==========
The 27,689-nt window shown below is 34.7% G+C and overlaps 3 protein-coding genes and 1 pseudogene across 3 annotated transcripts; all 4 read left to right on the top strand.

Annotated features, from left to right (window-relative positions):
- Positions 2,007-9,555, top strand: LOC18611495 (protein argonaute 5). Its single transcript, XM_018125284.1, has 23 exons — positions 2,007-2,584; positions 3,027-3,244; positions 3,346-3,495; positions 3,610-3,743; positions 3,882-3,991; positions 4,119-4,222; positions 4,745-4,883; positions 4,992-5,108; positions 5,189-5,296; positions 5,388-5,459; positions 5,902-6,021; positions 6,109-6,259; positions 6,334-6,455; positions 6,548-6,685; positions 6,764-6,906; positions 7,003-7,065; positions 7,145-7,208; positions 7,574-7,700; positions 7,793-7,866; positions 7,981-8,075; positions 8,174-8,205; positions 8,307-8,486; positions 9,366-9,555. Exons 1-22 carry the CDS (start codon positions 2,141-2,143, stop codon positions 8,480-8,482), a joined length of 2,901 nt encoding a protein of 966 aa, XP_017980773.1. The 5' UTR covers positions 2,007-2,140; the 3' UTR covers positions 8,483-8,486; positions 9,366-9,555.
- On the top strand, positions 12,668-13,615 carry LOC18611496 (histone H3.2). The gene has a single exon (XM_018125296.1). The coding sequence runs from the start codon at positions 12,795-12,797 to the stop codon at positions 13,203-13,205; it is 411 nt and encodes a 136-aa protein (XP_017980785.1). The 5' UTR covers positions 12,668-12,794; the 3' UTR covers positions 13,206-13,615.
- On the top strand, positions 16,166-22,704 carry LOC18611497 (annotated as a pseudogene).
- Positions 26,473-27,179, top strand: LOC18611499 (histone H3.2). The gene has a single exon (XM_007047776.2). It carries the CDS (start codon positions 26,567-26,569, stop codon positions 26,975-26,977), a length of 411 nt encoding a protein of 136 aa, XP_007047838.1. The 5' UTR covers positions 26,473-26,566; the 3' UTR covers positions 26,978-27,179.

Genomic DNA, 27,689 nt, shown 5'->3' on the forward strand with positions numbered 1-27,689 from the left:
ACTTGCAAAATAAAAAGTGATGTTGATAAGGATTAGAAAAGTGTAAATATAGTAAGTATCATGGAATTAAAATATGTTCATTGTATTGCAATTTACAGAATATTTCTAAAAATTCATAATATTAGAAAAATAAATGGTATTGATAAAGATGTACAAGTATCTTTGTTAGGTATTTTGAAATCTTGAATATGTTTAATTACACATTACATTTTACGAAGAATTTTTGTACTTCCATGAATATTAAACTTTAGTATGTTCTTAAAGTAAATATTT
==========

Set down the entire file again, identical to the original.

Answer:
The 27,689-nt window shown below is 34.7% G+C and overlaps 3 protein-coding genes and 1 pseudogene across 3 annotated transcripts; all 4 read left to right on the top strand.

Annotated features, from left to right (window-relative positions):
- Positions 2,007-9,555, top strand: LOC18611495 (protein argonaute 5). Its single transcript, XM_018125284.1, has 23 exons — positions 2,007-2,584; positions 3,027-3,244; positions 3,346-3,495; positions 3,610-3,743; positions 3,882-3,991; positions 4,119-4,222; positions 4,745-4,883; positions 4,992-5,108; positions 5,189-5,296; positions 5,388-5,459; positions 5,902-6,021; positions 6,109-6,259; positions 6,334-6,455; positions 6,548-6,685; positions 6,764-6,906; positions 7,003-7,065; positions 7,145-7,208; positions 7,574-7,700; positions 7,793-7,866; positions 7,981-8,075; positions 8,174-8,205; positions 8,307-8,486; positions 9,366-9,555. Exons 1-22 carry the CDS (start codon positions 2,141-2,143, stop codon positions 8,480-8,482), a joined length of 2,901 nt encoding a protein of 966 aa, XP_017980773.1. The 5' UTR covers positions 2,007-2,140; the 3' UTR covers positions 8,483-8,486; positions 9,366-9,555.
- On the top strand, positions 12,668-13,615 carry LOC18611496 (histone H3.2). The gene has a single exon (XM_018125296.1). The coding sequence runs from the start codon at positions 12,795-12,797 to the stop codon at positions 13,203-13,205; it is 411 nt and encodes a 136-aa protein (XP_017980785.1). The 5' UTR covers positions 12,668-12,794; the 3' UTR covers positions 13,206-13,615.
- On the top strand, positions 16,166-22,704 carry LOC18611497 (annotated as a pseudogene).
- Positions 26,473-27,179, top strand: LOC18611499 (histone H3.2). The gene has a single exon (XM_007047776.2). It carries the CDS (start codon positions 26,567-26,569, stop codon positions 26,975-26,977), a length of 411 nt encoding a protein of 136 aa, XP_007047838.1. The 5' UTR covers positions 26,473-26,566; the 3' UTR covers positions 26,978-27,179.

Genomic DNA, 27,689 nt, shown 5'->3' on the forward strand with positions numbered 1-27,689 from the left:
ACTTGCAAAATAAAAAGTGATGTTGATAAGGATTAGAAAAGTGTAAATATAGTAAGTATCATGGAATTAAAATATGTTCATTGTATTGCAATTTACAGAATATTTCTAAAAATTCATAATATTAGAAAAATAAATGGTATTGATAAAGATGTACAAGTATCTTTGTTAGGTATTTTGAAATCTTGAATATGTTTAATTACACATTACATTTTACGAAGAATTTTTGTACTTCCATGAATATTAAACTTTAGTATGTTCTTAAAGTAAATATTT